The Government is confident that the cattle disease M. bovis can be eradicated in New Zealand.
It would be a world first if successful.
"Based on all the evidence presented to us, we are confident that eradication is possible and that we are on track in what's a world first but necessary action to preserve the value of our national herd and economic base, Biosecurity Minister Damien O'Connor said today.
O'Connor was speaking alongside Jacinda Ardern at the Prime Minister's post-Cabinet press conference.
The Government announced a massive response in May after the disease was detected on cattle and dairy farms.
"We have received feedback from the Technical Advisory Group (TAG) that shows the eradication response is making substantial progress," Ardern said.
"The TAG is more optimistic than six months ago, having confirmed that evidence shows we are currently dealing with a single and relatively recent incursion from late 2015-early 2016.
"The response started nearly 18 months ago and as the Coalition Government and the farming industry learns more about the disease, processes may change, but at this stage I have confidence the approach we are taking to eradicate is the right one and we remain committed to this," she said.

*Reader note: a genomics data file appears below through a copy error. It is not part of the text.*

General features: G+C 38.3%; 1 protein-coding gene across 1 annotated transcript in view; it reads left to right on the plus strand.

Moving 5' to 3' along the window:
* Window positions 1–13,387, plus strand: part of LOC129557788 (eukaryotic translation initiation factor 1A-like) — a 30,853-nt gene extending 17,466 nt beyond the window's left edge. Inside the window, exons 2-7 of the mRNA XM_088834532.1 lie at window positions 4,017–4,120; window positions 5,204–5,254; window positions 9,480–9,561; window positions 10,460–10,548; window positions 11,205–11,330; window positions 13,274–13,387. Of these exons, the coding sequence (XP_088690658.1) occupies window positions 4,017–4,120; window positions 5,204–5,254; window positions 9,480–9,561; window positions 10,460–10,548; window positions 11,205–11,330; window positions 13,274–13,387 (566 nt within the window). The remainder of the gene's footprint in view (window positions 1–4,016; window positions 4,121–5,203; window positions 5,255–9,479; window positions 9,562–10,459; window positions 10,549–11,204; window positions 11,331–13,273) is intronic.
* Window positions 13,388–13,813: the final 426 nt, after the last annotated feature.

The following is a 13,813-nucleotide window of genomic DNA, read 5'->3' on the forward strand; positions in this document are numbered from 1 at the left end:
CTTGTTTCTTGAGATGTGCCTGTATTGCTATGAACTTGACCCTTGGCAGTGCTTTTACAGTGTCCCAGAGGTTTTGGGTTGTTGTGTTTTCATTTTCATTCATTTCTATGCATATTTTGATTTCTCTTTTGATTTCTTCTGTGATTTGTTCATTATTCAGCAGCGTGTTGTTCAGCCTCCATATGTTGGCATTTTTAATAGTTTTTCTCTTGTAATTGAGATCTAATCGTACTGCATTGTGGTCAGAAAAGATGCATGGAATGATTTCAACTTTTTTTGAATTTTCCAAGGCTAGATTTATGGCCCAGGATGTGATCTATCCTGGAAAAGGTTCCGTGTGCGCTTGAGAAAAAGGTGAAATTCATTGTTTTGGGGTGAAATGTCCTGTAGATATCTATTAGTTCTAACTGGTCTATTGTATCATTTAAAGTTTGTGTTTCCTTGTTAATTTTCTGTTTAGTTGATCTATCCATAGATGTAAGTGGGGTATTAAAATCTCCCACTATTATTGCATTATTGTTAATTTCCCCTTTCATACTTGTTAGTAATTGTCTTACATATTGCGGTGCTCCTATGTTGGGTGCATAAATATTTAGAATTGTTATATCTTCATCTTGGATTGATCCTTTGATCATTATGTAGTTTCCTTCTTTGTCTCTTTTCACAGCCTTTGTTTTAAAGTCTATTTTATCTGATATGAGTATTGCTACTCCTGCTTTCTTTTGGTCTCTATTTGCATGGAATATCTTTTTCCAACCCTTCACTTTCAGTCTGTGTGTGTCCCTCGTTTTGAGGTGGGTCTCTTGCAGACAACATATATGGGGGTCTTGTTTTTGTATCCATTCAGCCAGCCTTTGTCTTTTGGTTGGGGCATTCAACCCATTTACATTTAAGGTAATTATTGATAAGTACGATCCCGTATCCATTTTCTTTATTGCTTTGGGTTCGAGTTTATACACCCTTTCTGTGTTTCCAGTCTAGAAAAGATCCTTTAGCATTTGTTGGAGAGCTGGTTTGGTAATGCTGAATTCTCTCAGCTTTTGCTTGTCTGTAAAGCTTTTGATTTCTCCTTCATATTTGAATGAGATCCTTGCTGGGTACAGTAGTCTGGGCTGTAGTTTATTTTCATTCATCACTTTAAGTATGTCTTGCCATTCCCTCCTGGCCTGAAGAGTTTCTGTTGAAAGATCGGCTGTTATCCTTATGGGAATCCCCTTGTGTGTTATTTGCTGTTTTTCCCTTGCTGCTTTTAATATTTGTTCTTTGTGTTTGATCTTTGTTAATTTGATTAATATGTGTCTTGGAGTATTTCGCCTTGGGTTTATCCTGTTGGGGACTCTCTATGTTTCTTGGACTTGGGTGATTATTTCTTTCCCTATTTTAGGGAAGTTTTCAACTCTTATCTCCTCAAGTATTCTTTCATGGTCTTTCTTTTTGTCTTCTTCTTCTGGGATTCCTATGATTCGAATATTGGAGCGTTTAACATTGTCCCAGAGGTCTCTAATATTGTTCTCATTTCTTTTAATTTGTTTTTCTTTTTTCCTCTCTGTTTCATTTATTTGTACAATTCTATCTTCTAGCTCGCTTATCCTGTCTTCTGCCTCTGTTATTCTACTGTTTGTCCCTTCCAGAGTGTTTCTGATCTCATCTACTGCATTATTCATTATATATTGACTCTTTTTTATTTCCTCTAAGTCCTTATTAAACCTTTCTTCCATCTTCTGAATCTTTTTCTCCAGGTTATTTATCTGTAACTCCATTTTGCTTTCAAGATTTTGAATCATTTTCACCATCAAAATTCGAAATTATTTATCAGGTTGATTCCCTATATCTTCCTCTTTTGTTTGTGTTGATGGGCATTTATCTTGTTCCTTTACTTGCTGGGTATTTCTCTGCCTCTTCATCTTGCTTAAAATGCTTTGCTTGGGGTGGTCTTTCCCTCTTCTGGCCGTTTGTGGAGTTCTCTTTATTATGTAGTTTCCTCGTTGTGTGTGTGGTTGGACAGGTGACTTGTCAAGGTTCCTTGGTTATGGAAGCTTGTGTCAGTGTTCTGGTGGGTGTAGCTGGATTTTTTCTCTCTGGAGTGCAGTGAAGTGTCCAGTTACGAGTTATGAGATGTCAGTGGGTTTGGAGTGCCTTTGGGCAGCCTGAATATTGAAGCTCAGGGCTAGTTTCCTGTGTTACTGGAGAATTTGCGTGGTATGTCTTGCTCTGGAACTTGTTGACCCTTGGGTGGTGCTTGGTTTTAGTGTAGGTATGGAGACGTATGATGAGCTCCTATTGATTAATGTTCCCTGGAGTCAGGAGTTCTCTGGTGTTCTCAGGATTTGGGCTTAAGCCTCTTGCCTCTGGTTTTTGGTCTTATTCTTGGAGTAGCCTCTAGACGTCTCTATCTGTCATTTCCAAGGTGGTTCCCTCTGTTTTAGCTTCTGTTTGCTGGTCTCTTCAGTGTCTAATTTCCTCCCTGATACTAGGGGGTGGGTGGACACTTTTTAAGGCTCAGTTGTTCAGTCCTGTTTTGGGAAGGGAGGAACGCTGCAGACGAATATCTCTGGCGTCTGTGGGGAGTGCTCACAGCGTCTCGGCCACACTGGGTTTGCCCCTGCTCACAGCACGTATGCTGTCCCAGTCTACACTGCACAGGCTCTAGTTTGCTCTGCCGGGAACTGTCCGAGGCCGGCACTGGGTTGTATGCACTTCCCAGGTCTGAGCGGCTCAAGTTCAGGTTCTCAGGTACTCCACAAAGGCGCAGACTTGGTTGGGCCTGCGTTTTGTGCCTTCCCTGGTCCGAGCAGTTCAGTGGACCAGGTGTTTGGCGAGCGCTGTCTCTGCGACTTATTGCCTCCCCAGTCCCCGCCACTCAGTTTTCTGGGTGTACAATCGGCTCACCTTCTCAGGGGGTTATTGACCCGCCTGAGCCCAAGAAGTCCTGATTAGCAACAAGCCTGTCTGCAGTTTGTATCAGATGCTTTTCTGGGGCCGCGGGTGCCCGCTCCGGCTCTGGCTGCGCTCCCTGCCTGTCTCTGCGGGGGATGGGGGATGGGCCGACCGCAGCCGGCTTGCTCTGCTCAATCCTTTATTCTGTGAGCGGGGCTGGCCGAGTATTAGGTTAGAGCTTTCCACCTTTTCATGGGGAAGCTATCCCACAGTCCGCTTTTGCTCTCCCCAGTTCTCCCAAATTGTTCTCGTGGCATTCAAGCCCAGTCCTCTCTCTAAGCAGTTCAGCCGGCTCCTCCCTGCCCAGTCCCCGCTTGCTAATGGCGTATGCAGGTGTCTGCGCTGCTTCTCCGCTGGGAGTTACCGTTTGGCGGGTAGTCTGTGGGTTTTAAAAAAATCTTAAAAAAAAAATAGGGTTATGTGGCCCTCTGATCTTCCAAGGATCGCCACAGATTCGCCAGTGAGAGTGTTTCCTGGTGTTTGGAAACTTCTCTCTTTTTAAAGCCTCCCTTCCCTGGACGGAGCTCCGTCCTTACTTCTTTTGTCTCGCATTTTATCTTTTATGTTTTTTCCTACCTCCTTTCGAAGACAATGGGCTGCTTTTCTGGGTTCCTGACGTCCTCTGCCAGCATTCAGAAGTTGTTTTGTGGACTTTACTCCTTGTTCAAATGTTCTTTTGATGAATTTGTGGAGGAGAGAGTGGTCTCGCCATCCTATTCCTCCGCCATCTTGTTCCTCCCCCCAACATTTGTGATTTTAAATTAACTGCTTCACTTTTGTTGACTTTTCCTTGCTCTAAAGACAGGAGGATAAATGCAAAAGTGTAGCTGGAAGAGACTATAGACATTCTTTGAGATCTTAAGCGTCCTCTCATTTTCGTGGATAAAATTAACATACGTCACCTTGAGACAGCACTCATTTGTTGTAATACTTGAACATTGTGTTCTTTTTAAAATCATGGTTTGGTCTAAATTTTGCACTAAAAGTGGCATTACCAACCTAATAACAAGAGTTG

Two testing programmes to work out the spread of M. bovis in New Zealand have returned no undetected clusters of disease.
The Spring bulk milk testing programme on all 11,300 dairy farms has identified only three infected properties that were already part of the tracing programme and to date there have been no positive test results in the beef calf-rearing survey.
Currently there are 32 active infected properties and 51 have been cleared of the disease.
O'Connor said everyone was stepping up in all aspects of biosecurity.
"There has been a 20 per cent increase in use of the national animal tracing system (Nait) over the past year and 27 new Nait compliance officers are out in the field working with farmers," he said.
"Last week the Government took action to crack down on livestock rustling by proposing two new offences to the Crimes Act because we recognise the multiple risks this presents to the rural sector.
So far around 180 farmers have received almost $37 million in compensation.
"It is in everyone's interests to work through the more complex situations promptly, particularly during the next two years where we do the heavy lifting, followed by several years of surveillance," O'Connor said.
M. bovis, which is not harmful to humans, can cause lameness, mastitis and abortions in cattle.
Cabinet has approved $444m for 18/19 and 19/20 years for work to eliminate M. bovis.